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Old 12-30-2007, 05:37 PM   #11
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Fincher I am not questioning your judgment. Like GB said, I am open to the possibility! I shall try it soon with an open mind. In the mean time, I am of the "old school"...I only believe 1/2 of what I see, even less of what I hear, and nothing I read on the internet!!

Enjoy!!
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Old 12-30-2007, 06:22 PM   #12
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The link posted suggests Harold McGee's, "On Food and Cooking" and Alton Brown's "I'm Just Here for the Food" support this and explpain it. I will check it out when I can.
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Old 12-30-2007, 07:02 PM   #13
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no offense taken Bob!

I hear you on reading things on the internet! I realized later that you were probably refering to the second link I posted not the first one where I was the one doing the experiment! why she was using a tender cut of meat was rather strange, but the info at the bottom was pretty good.


I have both those books Andy, and both are great. On food and cooking is a bit dry for some, but Alton Browns book is loads of fun!
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Old 12-30-2007, 09:51 PM   #14
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I am still a firm believer that flank, and skirt, if well marinated, grilled to rare(MR at the MOST) and sliced thin against the grain, is melt in the mouth goodness. Flank can be a tender and great tasting cut, provided it is prepared well.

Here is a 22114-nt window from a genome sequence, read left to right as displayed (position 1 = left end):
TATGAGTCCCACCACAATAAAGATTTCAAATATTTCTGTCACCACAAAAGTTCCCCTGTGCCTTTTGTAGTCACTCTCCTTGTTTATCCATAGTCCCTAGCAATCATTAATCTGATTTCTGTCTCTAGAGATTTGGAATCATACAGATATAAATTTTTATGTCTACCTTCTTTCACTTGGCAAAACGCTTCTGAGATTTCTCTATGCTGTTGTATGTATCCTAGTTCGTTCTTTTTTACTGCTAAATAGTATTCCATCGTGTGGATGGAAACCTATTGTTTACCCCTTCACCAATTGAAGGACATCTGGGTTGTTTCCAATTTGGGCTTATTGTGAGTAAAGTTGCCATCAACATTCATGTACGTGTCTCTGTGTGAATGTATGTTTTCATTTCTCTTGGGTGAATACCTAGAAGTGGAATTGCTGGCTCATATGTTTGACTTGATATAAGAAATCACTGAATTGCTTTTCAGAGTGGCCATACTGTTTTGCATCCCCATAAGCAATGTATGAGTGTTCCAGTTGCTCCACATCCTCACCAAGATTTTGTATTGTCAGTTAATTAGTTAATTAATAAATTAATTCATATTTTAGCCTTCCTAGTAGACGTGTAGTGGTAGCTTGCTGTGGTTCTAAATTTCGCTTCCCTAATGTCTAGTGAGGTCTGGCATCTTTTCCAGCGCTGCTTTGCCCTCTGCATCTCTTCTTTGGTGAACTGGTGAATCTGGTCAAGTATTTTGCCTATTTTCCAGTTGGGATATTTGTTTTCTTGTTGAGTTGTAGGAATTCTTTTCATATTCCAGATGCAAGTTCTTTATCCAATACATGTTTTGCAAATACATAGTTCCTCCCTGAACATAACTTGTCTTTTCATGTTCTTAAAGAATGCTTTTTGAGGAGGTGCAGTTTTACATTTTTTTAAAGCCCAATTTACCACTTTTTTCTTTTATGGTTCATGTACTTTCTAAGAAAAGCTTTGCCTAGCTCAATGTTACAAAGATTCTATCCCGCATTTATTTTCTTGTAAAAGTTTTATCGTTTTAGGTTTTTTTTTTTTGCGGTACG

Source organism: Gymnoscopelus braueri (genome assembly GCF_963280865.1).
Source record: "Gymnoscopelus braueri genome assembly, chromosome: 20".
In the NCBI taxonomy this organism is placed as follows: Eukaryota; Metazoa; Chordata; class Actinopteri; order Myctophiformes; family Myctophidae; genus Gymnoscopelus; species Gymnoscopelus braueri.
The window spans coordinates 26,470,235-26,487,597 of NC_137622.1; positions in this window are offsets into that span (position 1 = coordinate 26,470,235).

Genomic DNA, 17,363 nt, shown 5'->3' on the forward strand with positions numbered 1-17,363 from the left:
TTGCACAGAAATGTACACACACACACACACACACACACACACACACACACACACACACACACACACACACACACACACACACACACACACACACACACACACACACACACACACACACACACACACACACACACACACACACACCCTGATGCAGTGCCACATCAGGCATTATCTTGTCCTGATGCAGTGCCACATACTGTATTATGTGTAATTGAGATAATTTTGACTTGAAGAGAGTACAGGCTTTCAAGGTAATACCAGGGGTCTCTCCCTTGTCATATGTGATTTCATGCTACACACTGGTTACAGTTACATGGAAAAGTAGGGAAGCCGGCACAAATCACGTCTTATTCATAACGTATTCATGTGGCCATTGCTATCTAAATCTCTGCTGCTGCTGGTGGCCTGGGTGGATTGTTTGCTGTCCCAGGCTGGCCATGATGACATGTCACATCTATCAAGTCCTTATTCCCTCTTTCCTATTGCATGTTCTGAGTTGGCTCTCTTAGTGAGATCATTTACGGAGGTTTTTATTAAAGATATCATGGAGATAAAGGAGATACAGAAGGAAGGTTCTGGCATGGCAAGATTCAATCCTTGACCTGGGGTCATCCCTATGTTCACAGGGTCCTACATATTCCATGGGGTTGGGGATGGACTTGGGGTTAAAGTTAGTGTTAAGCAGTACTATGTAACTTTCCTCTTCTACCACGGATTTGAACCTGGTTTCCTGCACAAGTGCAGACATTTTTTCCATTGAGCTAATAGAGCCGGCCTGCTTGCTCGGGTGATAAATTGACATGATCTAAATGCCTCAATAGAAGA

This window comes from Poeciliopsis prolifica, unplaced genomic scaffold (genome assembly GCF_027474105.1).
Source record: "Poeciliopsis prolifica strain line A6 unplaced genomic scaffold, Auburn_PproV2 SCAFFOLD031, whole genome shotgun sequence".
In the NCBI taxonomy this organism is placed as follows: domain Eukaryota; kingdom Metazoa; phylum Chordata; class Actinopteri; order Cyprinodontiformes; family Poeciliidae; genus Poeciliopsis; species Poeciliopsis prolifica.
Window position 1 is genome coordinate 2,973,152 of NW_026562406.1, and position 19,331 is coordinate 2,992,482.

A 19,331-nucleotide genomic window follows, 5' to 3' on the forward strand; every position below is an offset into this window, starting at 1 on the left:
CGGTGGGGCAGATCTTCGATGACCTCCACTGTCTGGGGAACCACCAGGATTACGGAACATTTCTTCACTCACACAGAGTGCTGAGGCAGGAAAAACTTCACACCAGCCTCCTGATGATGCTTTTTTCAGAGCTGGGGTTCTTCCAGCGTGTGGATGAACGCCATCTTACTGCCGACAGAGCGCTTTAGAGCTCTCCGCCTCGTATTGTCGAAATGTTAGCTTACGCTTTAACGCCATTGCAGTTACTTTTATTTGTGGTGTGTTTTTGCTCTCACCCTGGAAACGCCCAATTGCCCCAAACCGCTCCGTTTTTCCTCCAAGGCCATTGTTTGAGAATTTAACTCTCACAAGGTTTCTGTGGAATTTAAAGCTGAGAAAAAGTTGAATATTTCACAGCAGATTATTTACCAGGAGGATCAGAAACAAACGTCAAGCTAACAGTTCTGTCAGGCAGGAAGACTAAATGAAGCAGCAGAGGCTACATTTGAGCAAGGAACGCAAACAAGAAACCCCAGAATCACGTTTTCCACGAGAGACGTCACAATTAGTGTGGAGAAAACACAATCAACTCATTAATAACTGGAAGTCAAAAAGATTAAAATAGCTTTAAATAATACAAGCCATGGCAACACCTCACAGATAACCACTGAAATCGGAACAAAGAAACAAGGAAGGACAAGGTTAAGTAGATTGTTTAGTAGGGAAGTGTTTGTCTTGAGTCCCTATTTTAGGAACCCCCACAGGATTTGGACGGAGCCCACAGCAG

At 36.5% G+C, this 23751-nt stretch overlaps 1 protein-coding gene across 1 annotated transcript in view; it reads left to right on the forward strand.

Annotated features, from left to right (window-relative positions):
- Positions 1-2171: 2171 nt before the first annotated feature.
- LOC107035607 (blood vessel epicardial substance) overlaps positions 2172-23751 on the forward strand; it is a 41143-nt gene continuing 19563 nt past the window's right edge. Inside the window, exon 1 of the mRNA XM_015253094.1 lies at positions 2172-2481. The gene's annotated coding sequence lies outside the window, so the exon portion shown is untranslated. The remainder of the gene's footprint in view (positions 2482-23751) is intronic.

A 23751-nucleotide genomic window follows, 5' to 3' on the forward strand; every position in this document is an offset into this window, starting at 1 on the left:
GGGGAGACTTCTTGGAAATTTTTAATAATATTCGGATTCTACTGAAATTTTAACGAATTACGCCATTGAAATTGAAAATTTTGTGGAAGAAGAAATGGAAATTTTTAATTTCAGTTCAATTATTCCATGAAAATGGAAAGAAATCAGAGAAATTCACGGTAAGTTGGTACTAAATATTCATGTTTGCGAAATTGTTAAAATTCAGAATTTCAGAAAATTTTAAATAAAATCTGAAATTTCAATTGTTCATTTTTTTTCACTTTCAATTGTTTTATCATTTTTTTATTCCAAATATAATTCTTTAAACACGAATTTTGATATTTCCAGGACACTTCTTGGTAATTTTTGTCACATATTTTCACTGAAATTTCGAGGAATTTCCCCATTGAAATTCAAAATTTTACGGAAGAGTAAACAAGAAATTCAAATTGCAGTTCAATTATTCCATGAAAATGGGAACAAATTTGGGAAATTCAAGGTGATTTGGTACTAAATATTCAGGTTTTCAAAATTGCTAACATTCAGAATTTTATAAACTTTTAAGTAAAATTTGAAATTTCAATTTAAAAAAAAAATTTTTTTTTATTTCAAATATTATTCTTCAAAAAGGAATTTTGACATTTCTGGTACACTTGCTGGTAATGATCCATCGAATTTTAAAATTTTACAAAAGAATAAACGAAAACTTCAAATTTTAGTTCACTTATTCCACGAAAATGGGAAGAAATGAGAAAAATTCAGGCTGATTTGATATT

I might have to try this method after the Holidays when I get back. I wonder if I use my smoked salt if it will add some smokiness, I normally use it to finish, but hmmm...
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Old 01-13-2008, 04:16 PM   #15
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Test Results In

Test Results Are In. Today I used this process on a 2 lb flank steak cut into two equal pieces. 1 piece was coated with Salt, black pepper garlic powder, basil, thyme, and chopped tomato. The other piece was left plain until just before grilling time when it was sprinkled with Uncle Bob's Gourmet Steak Seasoning. The meat sat for 2 hours, which was a little longer than I wanted before rinsing, drying and grilling. Both pieces were grilled side by side, turned at the same time, and to a temperature of 145*. The meat was allowed to rest for 5 minutes. It was sliced thin across the grain.

Results: The "Dry Brined" portion was more tender than the plain piece.
The Dry Brined Piece was saltier than the plain piece, but not too salty.
No one could really detect the basil, thyme, or tomato flavor. It may have been masked in the salty taste, or just blended into the overall flavor. While the plain piece was very good, everyone liked the Dry Brined portion better.

Conclusion, the method does work to tenderize somewhat. Don't expect to make a Silk Purse out of a Pig's Ear however!

Have Fun & Enjoy!!!!! I did!!!
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